By Barry Rubin
During the early 1980s I was asked to give a briefing for the head of the Toyota auto company and other enterprises. It was just after the assassination of Egyptian President Anwar al-Sadat and during the height of the Iran-Iraq war, so regional instability was much on the mind of everyone.
After I finished my talk, Mr. Toyota asked a question in Japanese which was quickly translated. “This is all very interesting,” he responded, “but what we really want to know is the date on which the Saudi monarchy will fall.”
Before I could answer, the head of the delegation said, “We know the date and are willing to tell you but first we would like to renegotiate our fees.” I think he was joking, though it was not the most tactful thing to say.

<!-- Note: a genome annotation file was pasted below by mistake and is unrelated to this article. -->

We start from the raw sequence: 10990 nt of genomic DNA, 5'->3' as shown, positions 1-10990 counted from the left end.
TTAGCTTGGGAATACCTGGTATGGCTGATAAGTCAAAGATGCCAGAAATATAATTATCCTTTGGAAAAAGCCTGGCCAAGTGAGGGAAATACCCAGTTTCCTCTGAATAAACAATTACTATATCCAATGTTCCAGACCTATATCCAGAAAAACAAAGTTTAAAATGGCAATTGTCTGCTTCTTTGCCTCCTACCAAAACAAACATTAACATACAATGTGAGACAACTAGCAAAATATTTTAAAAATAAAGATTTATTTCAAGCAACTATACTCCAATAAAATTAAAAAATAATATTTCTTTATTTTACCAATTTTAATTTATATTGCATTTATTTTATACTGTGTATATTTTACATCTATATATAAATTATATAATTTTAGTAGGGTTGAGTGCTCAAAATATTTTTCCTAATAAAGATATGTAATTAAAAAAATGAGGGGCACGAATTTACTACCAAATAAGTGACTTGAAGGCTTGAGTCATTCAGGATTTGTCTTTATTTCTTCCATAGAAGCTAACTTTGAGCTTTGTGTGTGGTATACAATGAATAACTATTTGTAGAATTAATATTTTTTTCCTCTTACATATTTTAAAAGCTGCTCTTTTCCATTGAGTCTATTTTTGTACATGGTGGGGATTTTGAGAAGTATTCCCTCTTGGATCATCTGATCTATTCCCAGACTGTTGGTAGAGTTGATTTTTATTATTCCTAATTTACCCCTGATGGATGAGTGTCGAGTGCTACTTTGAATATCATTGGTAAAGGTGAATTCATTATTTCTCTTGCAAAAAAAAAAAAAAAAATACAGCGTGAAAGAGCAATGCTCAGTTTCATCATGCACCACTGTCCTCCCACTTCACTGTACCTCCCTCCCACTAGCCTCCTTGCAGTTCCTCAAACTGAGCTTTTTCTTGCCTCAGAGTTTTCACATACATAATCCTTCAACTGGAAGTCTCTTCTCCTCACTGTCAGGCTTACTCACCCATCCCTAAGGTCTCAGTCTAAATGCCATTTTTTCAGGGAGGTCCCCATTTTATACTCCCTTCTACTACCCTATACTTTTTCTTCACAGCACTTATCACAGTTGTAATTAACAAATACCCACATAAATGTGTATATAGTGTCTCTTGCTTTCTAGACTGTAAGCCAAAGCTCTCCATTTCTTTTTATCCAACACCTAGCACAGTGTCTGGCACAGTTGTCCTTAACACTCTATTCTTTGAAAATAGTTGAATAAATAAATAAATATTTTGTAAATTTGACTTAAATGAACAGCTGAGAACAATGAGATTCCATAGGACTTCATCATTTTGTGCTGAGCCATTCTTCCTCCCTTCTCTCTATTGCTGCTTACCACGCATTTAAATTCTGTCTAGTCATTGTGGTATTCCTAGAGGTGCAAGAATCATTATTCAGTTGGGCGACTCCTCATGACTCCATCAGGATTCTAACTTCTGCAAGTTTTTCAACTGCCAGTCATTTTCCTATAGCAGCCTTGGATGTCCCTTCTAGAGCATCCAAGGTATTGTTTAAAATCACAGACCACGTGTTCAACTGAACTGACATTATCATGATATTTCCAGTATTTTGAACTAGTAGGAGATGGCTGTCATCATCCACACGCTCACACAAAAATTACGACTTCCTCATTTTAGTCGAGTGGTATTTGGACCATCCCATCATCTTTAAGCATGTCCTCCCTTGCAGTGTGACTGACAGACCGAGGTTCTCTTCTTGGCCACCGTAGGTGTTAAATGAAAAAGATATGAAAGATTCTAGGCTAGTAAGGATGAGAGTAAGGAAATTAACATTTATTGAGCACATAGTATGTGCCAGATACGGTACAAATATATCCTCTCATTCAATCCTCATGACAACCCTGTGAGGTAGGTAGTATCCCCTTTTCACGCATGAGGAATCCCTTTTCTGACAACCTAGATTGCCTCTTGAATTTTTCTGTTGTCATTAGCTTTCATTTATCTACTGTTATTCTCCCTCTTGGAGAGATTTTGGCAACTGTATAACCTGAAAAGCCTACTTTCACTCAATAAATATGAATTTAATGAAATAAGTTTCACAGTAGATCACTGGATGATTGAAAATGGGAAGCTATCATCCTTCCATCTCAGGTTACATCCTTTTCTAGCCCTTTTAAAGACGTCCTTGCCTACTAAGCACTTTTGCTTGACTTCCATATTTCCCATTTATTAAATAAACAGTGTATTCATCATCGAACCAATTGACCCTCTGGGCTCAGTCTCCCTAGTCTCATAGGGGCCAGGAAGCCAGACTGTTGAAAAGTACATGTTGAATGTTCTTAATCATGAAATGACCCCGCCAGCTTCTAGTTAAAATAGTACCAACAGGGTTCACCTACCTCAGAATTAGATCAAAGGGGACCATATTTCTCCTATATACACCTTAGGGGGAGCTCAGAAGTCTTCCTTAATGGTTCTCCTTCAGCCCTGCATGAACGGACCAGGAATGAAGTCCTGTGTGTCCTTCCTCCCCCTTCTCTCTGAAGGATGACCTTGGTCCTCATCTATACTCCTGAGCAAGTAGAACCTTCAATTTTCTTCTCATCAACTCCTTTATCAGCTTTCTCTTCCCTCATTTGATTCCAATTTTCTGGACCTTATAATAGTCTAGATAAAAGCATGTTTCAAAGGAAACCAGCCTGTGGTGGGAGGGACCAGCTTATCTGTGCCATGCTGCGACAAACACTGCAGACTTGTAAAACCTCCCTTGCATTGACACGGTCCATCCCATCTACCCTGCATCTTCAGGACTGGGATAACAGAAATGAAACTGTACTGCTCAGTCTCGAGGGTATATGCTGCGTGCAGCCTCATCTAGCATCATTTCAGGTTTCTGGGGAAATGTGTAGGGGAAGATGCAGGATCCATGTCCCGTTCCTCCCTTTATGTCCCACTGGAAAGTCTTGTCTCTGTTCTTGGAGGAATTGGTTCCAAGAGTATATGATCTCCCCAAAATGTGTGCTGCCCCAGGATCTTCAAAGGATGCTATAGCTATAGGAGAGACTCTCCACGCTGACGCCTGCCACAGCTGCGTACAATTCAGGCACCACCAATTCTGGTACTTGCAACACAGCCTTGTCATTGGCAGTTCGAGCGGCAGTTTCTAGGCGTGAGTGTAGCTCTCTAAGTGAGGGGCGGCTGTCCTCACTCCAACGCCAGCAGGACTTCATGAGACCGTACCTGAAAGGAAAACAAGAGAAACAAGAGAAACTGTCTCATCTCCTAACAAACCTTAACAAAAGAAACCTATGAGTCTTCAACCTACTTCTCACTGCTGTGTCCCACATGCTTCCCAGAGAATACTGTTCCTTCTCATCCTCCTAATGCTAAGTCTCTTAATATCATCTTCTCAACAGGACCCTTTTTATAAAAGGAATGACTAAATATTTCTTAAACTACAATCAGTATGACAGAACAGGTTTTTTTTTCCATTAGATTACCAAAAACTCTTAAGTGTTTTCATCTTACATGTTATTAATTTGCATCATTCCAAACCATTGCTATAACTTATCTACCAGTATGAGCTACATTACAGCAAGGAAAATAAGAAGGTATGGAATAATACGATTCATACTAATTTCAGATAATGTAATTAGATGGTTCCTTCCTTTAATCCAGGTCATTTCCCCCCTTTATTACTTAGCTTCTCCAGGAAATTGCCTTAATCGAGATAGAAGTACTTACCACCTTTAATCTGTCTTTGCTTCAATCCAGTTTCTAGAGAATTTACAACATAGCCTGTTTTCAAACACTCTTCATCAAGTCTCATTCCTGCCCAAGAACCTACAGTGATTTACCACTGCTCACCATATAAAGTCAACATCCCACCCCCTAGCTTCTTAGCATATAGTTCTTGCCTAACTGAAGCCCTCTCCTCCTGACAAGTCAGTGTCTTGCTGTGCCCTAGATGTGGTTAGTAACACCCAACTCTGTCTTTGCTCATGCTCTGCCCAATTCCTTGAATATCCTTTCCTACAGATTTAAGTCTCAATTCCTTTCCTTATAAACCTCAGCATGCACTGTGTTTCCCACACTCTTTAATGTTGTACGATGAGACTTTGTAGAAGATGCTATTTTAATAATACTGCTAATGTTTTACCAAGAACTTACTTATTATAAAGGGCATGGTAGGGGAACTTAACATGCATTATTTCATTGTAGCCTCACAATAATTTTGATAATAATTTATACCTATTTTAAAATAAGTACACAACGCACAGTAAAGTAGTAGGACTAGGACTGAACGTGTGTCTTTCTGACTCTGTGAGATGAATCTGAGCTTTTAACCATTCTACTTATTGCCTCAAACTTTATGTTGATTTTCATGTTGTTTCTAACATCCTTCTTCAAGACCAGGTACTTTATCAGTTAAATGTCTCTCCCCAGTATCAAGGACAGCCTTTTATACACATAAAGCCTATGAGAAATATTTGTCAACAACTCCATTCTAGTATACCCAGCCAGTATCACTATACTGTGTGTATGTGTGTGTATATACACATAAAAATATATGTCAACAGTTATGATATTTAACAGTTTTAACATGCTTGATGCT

Do you think Cubans are fighting for healthcare or freedom from Communism?
When I did answer, I explained that the Saudi monarchy was very strong and likely to survive for a long time to come. Almost 30 years later, I see no reason to change that assessment.
If you had told experts in the mid-1960s that a half-century later every king and emir then ruling in the Persian Gulf would still be there, most would have been astonished. After all, these regimes seemed representative of a bygone, even medieval, era. Surely, modernity would sweep them away. Certainly, militant Arab nationalists—backed up generally by the regimes in Egypt, Syria, and Iraq—were eager to do so. After 1979, the radical Islamists in Iran and their local sympathizers worked hard to foment revolution.